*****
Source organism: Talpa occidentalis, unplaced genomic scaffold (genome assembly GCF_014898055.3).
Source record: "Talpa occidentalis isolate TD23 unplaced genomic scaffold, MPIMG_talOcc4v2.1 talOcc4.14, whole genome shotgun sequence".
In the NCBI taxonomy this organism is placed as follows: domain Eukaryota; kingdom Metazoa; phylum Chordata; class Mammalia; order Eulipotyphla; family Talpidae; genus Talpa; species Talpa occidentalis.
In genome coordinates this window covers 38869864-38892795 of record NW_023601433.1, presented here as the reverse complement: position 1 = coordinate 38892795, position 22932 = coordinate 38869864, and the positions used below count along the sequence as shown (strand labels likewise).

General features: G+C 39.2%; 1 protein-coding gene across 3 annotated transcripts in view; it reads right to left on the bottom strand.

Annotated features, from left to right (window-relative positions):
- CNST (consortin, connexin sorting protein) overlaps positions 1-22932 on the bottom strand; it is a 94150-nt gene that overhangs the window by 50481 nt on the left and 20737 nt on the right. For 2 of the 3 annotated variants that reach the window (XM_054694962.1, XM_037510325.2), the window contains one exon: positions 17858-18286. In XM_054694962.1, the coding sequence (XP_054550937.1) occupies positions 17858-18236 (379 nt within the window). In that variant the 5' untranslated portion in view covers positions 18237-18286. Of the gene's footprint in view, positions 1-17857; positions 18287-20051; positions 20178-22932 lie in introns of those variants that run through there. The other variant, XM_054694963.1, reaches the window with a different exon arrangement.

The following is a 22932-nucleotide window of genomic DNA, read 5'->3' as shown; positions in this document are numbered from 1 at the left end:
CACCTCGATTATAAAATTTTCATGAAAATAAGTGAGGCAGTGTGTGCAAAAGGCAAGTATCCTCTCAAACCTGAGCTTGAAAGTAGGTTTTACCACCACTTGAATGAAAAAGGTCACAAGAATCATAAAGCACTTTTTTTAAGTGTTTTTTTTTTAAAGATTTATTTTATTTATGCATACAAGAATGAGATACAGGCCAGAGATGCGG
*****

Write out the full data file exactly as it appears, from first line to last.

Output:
Source organism: Talpa occidentalis, unplaced genomic scaffold (genome assembly GCF_014898055.3).
Source record: "Talpa occidentalis isolate TD23 unplaced genomic scaffold, MPIMG_talOcc4v2.1 talOcc4.14, whole genome shotgun sequence".
In the NCBI taxonomy this organism is placed as follows: domain Eukaryota; kingdom Metazoa; phylum Chordata; class Mammalia; order Eulipotyphla; family Talpidae; genus Talpa; species Talpa occidentalis.
In genome coordinates this window covers 38869864-38892795 of record NW_023601433.1, presented here as the reverse complement: position 1 = coordinate 38892795, position 22932 = coordinate 38869864, and the positions used below count along the sequence as shown (strand labels likewise).

General features: G+C 39.2%; 1 protein-coding gene across 3 annotated transcripts in view; it reads right to left on the bottom strand.

Annotated features, from left to right (window-relative positions):
- CNST (consortin, connexin sorting protein) overlaps positions 1-22932 on the bottom strand; it is a 94150-nt gene that overhangs the window by 50481 nt on the left and 20737 nt on the right. For 2 of the 3 annotated variants that reach the window (XM_054694962.1, XM_037510325.2), the window contains one exon: positions 17858-18286. In XM_054694962.1, the coding sequence (XP_054550937.1) occupies positions 17858-18236 (379 nt within the window). In that variant the 5' untranslated portion in view covers positions 18237-18286. Of the gene's footprint in view, positions 1-17857; positions 18287-20051; positions 20178-22932 lie in introns of those variants that run through there. The other variant, XM_054694963.1, reaches the window with a different exon arrangement.

The following is a 22932-nucleotide window of genomic DNA, read 5'->3' as shown; positions in this document are numbered from 1 at the left end:
CACCTCGATTATAAAATTTTCATGAAAATAAGTGAGGCAGTGTGTGCAAAAGGCAAGTATCCTCTCAAACCTGAGCTTGAAAGTAGGTTTTACCACCACTTGAATGAAAAAGGTCACAAGAATCATAAAGCACTTTTTTTAAGTGTTTTTTTTTTAAAGATTTATTTTATTTATGCATACAAGAATGAGATACAGGCCAGAGATGCGG